Origination Clause – Article I, Section 7, Clause 1

The Heritage Guide to the Constitution, Fully Revised 2d ed. (Washington, D.C.: The Heritage Foundation and Regnery Publishing, 2014), pp. 107-08.

Case Legal Studies Research Paper No. 2016-22

5 Pages Posted: 17 Aug 2016

See all articles by Erik M. Jensen

Erik M. Jensen

Case Western Reserve University School of Law

Date Written: June 23, 2016

Abstract

This essay discusses the Origination Clause in the Constitution, which in form requires that “Bills for raising Revenue” originate in the House of Representatives, which was thought to be closer to the people than was the Senate. The Origination Clause had principle underlying it, but it has turned out to have little practical effect. Congressional practice has generally permitted the Senate to substitute its own version of tax legislation so long as the legislation ultimately bears a House number. And because the House must sign off on any revenue legislation anyway, should anyone else care about the House’s constitutional prerogatives if the House itself doesn’t?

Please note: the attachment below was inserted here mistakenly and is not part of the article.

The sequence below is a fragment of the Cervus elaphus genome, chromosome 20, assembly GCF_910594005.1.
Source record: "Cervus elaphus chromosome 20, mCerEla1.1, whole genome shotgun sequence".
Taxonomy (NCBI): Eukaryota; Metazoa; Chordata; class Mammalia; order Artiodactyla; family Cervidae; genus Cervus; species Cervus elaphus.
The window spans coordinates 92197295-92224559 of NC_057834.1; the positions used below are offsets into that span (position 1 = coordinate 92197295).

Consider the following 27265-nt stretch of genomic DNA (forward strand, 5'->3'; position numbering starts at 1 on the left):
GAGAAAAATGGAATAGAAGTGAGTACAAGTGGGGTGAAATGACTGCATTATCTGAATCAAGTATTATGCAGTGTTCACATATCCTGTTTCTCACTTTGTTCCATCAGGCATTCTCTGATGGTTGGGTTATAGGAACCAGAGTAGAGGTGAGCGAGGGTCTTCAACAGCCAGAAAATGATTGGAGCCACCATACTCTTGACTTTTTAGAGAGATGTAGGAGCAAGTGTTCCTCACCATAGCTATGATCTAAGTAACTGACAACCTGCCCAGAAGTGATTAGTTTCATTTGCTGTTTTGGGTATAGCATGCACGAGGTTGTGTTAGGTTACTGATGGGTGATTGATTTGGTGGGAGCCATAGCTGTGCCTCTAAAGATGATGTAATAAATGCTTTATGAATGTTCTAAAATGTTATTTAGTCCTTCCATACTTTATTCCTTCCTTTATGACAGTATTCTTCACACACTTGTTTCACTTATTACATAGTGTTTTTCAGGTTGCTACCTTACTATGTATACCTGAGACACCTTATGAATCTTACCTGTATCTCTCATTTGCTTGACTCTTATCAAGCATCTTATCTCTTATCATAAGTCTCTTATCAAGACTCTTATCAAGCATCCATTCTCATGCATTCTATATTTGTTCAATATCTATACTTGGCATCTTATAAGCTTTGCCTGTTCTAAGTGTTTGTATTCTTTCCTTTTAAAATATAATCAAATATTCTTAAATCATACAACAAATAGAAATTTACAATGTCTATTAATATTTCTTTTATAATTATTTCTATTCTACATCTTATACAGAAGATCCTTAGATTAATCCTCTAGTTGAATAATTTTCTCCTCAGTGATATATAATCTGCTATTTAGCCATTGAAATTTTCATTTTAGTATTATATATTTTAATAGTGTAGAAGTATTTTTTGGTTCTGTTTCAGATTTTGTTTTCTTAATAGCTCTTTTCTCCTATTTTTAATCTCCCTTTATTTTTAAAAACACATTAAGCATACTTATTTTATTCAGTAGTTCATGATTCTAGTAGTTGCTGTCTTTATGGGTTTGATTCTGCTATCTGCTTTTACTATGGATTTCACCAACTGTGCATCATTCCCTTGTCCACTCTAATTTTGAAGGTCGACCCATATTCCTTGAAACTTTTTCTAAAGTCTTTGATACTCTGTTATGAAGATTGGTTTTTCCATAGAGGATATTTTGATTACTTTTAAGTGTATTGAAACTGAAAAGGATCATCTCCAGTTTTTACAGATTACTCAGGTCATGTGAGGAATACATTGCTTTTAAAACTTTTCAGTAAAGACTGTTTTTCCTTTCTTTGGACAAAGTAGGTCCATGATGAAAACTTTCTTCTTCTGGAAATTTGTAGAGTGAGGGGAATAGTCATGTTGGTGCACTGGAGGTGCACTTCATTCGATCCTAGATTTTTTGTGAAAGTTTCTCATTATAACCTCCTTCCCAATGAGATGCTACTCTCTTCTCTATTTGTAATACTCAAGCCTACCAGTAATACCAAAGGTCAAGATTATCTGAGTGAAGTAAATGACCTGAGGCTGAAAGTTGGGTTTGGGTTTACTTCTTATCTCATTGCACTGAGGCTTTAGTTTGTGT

Keywords: Origination Clause, Bill for raising Revenue

JEL Classification: K19

Suggested Citation

Jensen, Erik M., Origination Clause – Article I, Section 7, Clause 1 (June 23, 2016). The Heritage Guide to the Constitution, Fully Revised 2d ed. (Washington, D.C.: The Heritage Foundation and Regnery Publishing, 2014), pp. 107-08.; Case Legal Studies Research Paper No. 2016-22. Available at SSRN: https://ssrn.com/abstract=2799852

Erik M. Jensen (Contact Author)

Case Western Reserve University School of Law ( email )

11075 East Boulevard
Cleveland, OH 44106-7148
United States
216-368-3613 (Phone)
216-368-2086 (Fax)

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